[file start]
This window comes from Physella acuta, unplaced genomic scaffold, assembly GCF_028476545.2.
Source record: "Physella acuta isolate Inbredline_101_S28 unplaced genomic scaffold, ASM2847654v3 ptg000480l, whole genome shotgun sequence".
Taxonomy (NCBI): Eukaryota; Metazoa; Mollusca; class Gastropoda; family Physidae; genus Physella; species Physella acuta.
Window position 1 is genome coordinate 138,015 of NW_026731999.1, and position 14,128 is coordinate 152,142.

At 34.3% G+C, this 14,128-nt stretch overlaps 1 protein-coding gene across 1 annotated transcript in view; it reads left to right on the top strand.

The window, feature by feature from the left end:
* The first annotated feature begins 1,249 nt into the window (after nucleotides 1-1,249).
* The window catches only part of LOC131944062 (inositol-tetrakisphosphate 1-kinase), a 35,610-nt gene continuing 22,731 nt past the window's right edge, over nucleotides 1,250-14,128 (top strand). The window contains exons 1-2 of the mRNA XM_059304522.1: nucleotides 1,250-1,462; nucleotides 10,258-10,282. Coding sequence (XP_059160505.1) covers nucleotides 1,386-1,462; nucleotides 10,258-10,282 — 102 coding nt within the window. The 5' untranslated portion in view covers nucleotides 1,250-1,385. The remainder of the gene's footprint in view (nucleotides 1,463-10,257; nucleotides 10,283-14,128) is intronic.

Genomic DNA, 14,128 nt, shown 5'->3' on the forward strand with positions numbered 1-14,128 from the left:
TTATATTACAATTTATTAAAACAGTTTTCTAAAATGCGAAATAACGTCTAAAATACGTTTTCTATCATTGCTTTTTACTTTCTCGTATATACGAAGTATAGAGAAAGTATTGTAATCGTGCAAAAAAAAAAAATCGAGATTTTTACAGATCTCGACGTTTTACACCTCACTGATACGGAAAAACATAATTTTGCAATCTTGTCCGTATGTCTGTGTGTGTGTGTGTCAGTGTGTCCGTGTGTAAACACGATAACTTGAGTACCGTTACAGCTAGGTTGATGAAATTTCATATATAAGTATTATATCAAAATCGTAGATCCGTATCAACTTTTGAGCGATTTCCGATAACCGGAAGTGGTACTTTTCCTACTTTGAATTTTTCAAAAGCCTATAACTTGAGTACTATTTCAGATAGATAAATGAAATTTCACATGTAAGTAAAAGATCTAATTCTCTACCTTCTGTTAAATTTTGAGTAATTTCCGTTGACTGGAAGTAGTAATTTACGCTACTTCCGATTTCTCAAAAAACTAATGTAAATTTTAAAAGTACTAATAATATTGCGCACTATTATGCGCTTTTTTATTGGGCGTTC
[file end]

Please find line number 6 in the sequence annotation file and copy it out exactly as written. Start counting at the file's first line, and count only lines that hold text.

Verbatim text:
The window, feature by feature from the left end: